Book Review: ”Long Mile Home,’ Recounts Boston Marathon Bombing Investigation

By Aamer Madhani
USA Today

On the first-year anniversary of a national tragedy, it’s inevitable for the so-called definitive account to be rolled out by publishers calculating that enough time has passed for an author to have developed perspective, but not so much time that the calamity is no longer fresh in the public’s conscience.

Publishing houses are, more often than not, wrong. Too often, readers, including this one, feel burned by investing time and cash in what too frequently reads like notebook dumps by journalists on the front line of a big story. The works ultimately don’t stand the test of time.

But with Long Mile Home: Boston Under Attack, The City’s Courageous Recovery, and the Epic Hunt for Justice, The Boston Globe‘s Scott Helman and Jenna Russell prove there are exceptions.

Long Mile Home, which arrives just ahead of the one-year anniversary of the Boston Marathon bombings and the subsequent manhunt of Tamerlan and Dzhokhar Tsarnaev, is a riveting piece of journalism and an exceptional tribute to a great American city that manages to avoid being sentimental or syrupy.

Helman and Russell, two of the Globe‘s best reporters, relied heavily on their colleagues’ outstanding coverage of the bombing and the aftermath in weaving a narrative around several principal characters.

FBI on Hunt for Man Planning ‘Fort Hood-inspired Jihad’ Against U.S. Troops

Steve Neavling
ticklethewire.com

Authorities are on the hunt for a recent Army recruit accused of planning a “Fort Hood-inspired Jihad against U.S. soldiers,” Fox News reports.

A man identified as Booker told his friends of his intentions. He’s also known as Muhammad Abdullah Hassan, Fox News reports.

The suspect was scheduled to be part of basic training on April 7 but was discharged last week after making the threats.

The FBI and the 902d Military Intelligence Group at Fort Leavenworth are involved in the search.

An alert was distributed through the U.S. Marine Corps.

FBI Agents Association Says Rep. Mike Rogers “Never Forgot the Men and Women of the Bureau”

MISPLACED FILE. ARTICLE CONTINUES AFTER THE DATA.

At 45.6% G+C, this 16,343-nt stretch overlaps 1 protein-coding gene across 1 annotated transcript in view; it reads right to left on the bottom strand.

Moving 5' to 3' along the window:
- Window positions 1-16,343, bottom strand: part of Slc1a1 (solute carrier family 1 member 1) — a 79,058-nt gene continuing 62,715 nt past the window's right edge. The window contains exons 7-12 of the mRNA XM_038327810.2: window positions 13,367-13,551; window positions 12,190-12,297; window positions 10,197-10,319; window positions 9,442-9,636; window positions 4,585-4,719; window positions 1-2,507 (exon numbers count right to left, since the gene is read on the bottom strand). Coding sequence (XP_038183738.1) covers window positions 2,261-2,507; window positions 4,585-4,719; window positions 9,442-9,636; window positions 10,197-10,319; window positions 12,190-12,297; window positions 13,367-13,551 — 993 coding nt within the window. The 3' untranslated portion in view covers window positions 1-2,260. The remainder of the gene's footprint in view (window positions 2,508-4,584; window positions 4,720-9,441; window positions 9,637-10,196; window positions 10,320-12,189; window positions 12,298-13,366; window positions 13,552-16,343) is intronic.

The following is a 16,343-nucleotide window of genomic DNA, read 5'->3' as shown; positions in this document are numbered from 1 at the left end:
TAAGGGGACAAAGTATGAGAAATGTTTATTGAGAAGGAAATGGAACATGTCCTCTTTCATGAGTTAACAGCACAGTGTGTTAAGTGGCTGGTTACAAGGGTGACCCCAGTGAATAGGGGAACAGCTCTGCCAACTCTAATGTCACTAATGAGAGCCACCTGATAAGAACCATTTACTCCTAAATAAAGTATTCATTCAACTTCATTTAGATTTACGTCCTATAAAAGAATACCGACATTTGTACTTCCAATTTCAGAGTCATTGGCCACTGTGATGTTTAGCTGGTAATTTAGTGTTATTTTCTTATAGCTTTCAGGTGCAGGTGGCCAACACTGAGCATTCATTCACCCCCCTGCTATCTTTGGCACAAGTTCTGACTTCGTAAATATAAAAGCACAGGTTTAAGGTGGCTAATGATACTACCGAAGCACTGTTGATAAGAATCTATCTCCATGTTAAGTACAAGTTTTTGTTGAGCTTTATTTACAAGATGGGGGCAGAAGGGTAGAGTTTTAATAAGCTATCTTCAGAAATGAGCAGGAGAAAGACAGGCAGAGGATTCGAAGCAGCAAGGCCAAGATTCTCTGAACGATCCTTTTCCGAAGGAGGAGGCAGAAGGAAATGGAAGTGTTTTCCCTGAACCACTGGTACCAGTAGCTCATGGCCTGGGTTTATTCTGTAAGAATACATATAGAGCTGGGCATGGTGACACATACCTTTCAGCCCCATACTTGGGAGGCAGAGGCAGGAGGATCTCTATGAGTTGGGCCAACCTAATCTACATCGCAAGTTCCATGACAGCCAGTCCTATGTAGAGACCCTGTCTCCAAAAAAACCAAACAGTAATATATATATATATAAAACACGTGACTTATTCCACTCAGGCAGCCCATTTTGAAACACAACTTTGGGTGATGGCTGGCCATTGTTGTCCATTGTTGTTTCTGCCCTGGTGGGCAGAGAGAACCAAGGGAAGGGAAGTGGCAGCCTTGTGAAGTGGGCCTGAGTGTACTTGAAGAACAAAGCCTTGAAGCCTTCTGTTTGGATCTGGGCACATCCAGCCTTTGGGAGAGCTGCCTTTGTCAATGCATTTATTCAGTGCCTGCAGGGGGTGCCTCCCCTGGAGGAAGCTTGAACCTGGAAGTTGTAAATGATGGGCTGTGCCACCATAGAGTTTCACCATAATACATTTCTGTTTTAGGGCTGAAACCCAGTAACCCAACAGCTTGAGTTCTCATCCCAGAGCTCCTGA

By Allan Lengel
ticklethewire.com

The FBI always seemed to appreciate having one of its own in Congress.

So when Rep. Mike Rogers (R-Mich), the House Intelligence Committee Chairman, announced he was retiring to host a nationally syndicated radio show, the FBI Agents Association (FBIAA) wanted to show some appreciation.

President Reynaldo Tariche issued a statement on Monday, saying:

“The FBIAA and our 12,000 active duty and retired Agents thank Chairman Rogers for his many years of public service and for his support of Agents over the years. Agents knew that they had a strong voice in Congress thanks to Chairman Rogers.

“He started his career as an FBI Special Agent and though he left the FBI in 1995 to start his political career, he never forgot the men and women of the Bureau and has been a champion for Agents since his election to Congress. He will be missed and we wish him well in his new career in the private sector.”

Ex-Secret Service Agent: Lousy Leadership – Not Alcohol – Is Agency’s Real Prolem

By Dan Emmett
Washington Post

These are disturbing days for the agency charged with protecting the president of the United States. From prostitutes in Colombia to drunkenness in Amsterdam, it is no wonder that so many members of Congress — as well as former agents — have lost patience with a Secret Service that can’t seem to stay out of the news with embarrassing and high-profile cases of misconduct.

I was a Secret Service agent for 21 years, spent two tours of duty on the Presidential Protective Division and four years on the Counter Assault Team (CAT), and was part of trips for three presidents. I retired 10 years ago and have no dog in today’s agency fights. I do not believe that alcohol abuse is a cultural problem within the Secret Service. (In fact, many agents do not drink at all, and those who do tend to consume in moderation.)

The problem in the agency is not alcohol or debauchery, but weak leadership. There are too many incompetent managers who want the title, pay and perks of management while performing no duties of leadership. The problem is not bad Secret Service agents but bad leaders of Secret Service agents.

The United States Secret Service was created in 1865 and began protecting the president in 1902. During 110 years of presidential protection, the agency accompanied presidents on hundreds of thousands of domestic and overseas trips without bringing any unwanted attention upon itself. That is because, in my experience, agents tend to be intelligent, well-trained and fiercely patriotic Americans — nearly fanatical in their devotion to the mission at hand.

Yet, history shows that even the best units perform poorly with poor leaders, and the Secret Service is a prime example. The most disturbing common thread among the recent episodes of misconduct is that supervisors or team leaders have been involved. While it is unacceptable for any agent to commit infractions such as those in Amsterdam and Colombia, it is utterly inexcusable for those in charge to be involved. If managers show continued lapses in judgment, how and why would anyone expect the rank and file to behave better?